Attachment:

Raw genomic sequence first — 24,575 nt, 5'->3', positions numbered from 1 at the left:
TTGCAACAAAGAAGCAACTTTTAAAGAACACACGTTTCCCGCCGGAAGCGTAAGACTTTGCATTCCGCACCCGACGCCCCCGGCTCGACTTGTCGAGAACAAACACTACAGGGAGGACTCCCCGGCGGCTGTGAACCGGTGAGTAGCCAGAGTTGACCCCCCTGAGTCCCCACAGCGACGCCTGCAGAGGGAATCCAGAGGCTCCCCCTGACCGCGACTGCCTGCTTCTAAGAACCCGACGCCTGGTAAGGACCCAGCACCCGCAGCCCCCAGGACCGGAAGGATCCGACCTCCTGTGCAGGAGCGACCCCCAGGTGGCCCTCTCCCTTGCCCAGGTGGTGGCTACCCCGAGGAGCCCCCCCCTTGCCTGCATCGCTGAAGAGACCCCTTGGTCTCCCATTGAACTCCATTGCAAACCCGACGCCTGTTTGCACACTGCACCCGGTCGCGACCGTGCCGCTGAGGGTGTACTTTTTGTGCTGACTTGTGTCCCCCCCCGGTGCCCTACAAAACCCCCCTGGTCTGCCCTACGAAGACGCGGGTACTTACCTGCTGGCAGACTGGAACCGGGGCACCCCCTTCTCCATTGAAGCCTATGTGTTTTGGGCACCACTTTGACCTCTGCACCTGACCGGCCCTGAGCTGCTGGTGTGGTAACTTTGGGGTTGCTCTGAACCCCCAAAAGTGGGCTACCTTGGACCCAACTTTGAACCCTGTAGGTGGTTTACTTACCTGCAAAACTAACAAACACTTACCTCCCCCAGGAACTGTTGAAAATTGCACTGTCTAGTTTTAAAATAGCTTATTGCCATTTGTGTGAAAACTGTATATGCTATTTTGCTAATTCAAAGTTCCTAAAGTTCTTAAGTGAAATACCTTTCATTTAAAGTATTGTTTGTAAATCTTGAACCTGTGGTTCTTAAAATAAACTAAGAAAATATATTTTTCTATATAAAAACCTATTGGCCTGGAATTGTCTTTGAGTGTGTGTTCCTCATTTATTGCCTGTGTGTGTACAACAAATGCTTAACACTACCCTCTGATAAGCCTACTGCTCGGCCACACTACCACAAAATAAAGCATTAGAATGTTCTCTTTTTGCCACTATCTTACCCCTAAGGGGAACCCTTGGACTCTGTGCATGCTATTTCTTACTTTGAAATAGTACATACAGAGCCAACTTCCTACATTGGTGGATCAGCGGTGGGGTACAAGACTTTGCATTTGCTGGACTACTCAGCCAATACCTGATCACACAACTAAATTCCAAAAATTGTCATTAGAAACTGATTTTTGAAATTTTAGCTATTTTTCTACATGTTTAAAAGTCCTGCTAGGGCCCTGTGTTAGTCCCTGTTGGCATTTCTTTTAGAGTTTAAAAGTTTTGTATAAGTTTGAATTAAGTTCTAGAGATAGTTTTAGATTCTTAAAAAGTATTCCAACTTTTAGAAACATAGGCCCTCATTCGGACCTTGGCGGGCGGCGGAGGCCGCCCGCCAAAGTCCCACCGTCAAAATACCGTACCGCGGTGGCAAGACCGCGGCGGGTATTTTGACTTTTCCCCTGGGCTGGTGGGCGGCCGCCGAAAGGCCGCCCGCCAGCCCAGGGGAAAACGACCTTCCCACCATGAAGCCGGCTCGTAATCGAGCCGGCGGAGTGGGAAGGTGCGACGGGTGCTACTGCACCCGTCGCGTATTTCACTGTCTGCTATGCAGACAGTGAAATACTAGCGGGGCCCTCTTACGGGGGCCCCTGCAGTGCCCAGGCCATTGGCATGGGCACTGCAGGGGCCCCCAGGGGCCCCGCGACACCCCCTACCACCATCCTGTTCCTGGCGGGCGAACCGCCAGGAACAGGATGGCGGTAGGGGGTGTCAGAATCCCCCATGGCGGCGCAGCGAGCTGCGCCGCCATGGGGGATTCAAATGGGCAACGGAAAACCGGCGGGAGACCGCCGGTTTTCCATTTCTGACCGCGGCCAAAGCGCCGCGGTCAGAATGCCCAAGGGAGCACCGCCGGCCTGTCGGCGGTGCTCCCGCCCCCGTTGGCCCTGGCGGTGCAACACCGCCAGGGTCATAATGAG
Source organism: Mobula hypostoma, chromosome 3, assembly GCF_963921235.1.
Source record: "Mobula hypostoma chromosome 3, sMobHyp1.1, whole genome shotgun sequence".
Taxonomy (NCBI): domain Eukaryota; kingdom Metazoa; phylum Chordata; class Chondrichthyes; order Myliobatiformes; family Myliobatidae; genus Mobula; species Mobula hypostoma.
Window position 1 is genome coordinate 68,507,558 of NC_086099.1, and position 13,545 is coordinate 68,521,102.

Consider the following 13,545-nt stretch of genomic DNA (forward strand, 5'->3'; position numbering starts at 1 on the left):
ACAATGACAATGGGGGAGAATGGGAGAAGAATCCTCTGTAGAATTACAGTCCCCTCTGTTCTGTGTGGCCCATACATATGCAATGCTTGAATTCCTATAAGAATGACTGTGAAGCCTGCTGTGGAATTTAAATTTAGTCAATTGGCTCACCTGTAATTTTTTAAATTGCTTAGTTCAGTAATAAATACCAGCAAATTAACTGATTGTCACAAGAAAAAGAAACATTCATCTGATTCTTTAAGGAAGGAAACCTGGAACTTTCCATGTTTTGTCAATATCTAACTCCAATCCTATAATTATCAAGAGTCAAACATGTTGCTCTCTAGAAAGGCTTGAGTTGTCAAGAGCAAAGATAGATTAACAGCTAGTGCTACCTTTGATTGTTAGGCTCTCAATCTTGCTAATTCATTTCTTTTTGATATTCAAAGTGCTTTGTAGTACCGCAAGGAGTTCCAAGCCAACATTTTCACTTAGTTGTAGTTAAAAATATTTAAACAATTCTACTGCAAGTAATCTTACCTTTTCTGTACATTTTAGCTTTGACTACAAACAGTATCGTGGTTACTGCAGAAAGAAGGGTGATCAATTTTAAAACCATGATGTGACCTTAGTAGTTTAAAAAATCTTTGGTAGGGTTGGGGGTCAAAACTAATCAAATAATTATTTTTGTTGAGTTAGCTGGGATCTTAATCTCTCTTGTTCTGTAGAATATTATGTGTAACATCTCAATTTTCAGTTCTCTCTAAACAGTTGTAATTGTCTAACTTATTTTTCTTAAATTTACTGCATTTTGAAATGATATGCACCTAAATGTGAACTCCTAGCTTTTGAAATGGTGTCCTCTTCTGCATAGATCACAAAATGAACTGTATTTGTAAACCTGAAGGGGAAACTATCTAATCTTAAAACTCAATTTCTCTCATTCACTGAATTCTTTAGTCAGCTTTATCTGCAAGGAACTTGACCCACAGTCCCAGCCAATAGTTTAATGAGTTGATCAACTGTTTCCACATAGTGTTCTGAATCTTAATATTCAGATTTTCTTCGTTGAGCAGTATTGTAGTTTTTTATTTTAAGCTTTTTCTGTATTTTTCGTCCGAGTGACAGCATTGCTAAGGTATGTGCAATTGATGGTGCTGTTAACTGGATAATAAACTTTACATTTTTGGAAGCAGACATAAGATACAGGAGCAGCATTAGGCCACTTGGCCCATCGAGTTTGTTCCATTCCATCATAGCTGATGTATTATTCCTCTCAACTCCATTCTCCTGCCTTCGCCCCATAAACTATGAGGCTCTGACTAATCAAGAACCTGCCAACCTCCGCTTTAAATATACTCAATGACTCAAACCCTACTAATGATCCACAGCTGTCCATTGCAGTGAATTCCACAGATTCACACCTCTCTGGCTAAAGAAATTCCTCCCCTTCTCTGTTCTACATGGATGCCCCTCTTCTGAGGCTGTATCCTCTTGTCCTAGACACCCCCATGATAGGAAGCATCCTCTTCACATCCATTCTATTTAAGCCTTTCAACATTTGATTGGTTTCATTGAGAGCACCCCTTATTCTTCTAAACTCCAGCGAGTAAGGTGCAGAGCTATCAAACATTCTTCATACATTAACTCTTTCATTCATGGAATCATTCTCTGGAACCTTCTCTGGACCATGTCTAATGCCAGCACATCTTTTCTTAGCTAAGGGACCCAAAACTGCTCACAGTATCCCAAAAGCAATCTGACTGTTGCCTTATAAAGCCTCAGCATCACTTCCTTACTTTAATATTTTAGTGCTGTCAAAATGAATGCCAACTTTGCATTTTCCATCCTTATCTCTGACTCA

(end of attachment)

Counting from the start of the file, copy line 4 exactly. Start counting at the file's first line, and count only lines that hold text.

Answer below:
Source record: "Mobula hypostoma chromosome 3, sMobHyp1.1, whole genome shotgun sequence".